Leasing a pet? Sisters say New Jersey shop tricked them

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NEWTON, N.J. — When sisters Heather and Allison Schall purchased Cooper, an 8-week-old golden retriever, they didn’t know that they actually were leasing the pup, according to court papers.

And if they reneged on the terms, the financing company, My Pet Funding, could take the dog.

On Wednesday, the American Society for the Prevention of Cruelty to Animals filed a lawsuit in New Jersey Superior Court here on behalf of the Shalls, who live in Hopatcong, New Jersey, against Breeders Club of America Inc. pet store in Middletown and My Pet Funding,based in Sterling, Virginia. 

The lawsuit challenges the lease agreement. The pet store described the transaction as a sale but knew it was “described as a lease in the underlying documents,” court papers state.

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The dog also had health issues, including kennel cough and intestinal worms, but the store would not cover the veterinarian bills, the lawsuit states.

A representative at Breeders Club of America was not available for comment, an employee told the Asbury (N.J.) Park Press. My Pet Funding did not respond to a request for comment.

Pet sellers may offer pet leasing to make high-priced puppies seem more affordable, according to the American Society for the Prevention of Cruelty to Animals.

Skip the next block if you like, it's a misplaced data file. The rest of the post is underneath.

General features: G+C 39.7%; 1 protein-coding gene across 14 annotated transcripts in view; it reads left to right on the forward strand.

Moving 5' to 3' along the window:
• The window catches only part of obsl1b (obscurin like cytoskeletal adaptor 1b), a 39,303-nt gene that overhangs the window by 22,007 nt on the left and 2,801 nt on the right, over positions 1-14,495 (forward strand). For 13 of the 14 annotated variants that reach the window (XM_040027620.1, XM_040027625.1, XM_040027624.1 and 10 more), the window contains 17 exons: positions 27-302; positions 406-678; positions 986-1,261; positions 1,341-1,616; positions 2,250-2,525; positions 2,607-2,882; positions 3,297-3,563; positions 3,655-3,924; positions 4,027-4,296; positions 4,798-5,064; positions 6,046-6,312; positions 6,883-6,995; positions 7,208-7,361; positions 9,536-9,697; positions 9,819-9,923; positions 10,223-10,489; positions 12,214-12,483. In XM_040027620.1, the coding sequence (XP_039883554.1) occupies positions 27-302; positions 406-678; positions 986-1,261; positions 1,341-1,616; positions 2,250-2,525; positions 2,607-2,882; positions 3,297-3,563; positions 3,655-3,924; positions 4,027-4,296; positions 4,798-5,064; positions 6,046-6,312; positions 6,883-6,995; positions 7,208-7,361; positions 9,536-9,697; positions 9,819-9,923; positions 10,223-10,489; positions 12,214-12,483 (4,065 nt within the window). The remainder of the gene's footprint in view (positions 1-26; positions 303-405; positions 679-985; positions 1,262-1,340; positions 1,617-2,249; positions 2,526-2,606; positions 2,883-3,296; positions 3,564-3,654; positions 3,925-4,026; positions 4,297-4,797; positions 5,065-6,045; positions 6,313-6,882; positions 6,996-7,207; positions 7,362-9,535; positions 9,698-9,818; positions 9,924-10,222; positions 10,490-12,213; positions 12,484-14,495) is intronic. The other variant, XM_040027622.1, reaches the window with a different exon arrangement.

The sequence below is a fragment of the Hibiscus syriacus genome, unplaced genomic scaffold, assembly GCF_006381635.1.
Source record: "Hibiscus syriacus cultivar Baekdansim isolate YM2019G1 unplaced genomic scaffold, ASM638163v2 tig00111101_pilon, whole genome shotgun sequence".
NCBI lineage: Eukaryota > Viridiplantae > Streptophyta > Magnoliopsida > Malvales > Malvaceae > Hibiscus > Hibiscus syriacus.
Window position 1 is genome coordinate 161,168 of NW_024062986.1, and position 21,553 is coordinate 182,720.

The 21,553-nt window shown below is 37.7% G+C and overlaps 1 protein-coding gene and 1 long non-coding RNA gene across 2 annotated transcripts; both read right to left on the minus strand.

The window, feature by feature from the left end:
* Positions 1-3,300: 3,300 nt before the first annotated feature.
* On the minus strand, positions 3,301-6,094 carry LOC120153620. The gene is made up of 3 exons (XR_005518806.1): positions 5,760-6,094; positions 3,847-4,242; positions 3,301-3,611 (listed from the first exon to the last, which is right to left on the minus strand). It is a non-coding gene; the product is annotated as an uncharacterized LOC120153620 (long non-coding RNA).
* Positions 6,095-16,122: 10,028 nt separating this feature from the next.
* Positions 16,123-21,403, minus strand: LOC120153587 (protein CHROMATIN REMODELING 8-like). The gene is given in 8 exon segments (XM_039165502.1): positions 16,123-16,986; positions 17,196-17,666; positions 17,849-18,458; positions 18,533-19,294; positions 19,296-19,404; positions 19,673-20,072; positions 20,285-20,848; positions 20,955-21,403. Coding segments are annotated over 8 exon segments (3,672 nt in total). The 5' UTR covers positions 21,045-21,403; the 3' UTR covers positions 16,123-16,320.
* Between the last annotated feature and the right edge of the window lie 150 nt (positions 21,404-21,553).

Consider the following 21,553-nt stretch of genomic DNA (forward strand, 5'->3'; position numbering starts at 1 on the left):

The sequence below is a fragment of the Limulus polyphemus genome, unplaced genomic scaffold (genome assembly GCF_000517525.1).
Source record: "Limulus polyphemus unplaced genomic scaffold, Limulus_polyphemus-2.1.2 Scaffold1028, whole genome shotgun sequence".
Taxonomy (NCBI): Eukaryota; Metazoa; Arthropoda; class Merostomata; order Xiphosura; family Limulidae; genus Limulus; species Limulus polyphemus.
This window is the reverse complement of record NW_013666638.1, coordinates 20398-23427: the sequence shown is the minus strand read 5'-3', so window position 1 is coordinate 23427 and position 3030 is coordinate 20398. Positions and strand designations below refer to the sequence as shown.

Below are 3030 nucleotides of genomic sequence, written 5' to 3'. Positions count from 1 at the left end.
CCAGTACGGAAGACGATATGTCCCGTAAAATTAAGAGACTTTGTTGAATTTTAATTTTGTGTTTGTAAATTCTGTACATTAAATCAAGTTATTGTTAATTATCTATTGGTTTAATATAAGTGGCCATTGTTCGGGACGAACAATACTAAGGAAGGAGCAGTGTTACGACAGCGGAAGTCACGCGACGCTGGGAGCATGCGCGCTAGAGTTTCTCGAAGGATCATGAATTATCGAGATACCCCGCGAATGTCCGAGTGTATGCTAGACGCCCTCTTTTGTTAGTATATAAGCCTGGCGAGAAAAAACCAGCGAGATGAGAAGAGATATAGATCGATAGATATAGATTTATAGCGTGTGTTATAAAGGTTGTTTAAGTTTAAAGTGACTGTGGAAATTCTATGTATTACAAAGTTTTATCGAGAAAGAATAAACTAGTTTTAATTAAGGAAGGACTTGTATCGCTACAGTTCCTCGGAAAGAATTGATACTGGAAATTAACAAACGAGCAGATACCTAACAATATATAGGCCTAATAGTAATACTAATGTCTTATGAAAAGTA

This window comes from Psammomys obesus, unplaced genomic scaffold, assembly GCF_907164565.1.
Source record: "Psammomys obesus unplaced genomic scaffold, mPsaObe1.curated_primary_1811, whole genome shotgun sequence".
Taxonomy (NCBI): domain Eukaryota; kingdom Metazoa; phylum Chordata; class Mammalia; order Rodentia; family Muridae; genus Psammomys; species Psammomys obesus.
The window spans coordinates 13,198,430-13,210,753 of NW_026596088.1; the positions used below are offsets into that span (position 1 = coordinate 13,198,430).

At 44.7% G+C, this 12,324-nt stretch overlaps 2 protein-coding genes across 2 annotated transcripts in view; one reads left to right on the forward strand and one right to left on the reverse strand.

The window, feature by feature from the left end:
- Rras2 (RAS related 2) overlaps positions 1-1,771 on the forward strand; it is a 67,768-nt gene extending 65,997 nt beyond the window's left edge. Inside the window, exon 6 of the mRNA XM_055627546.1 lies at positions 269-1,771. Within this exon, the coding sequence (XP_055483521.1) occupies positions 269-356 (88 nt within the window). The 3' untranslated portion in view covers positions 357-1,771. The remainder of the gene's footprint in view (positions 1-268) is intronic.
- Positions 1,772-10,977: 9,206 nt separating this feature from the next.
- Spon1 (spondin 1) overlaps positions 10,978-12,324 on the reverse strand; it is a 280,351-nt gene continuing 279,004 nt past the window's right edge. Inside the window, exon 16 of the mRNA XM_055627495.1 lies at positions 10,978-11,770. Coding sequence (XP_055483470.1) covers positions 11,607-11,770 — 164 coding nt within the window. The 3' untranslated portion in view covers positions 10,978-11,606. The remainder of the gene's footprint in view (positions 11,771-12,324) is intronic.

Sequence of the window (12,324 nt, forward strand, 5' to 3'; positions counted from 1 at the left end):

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“These predatory financing schemes only benefit the lending company and the pet store, while severely exploiting both the animals and their potential owners,” Jaime Olin, ASPCA legal advocacy counsel, said in a statement. “Few consumers seem to be aware of how these financing arrangements are set up, and oftentimes the word ‘lease’ is never mentioned during the process.”

The Schalls went to Breeders Club of America in September 2017 to buy a puppy for their mother. The price for the pup was $3,319, according to a copy of the receipt filed with the lawsuit.

Unable to pay the price, they were offered what was called a payment plan, court papers state. They would have two years to pay the full purchase price.

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“The Breeders Club employee never used the words ‘lease’ or ‘rent’ or mentioned that plaintiffs would not own Cooper outright,” the lawsuit states.

Under terms of the lease, the Schalls will have paid $4,509, including fees, by the end of the two-year period, according to court papers. It would cost another $552 plus fees and taxes, to purchase the dog at the end of the lease, documents state.

Lease payments are $161.05 a month, which they continue to pay.

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The Schalls’ agreement includes a provision that My Pet Funding has the right to repossess Cooper if the Schalls violate it or miss a monthly payment, the ASPCA said. According to the court papers, they were not given the opportunity to review the documents before they were signed.

“It’s terrifying to think that Cooper could have been taken away from us if we forgot to make a payment or didn’t fulfill one of the terms of this long, complicated agreement,” Allison Schall said in a statement.

In 2017, California and Nevada enacted laws to prohibit pet financing agreements, the ASPCA said. New Jersey lawmakers are considering legislation that would ban pet leasing, the group said.

Follow David P. Willis on Twitter: @dpwillis732

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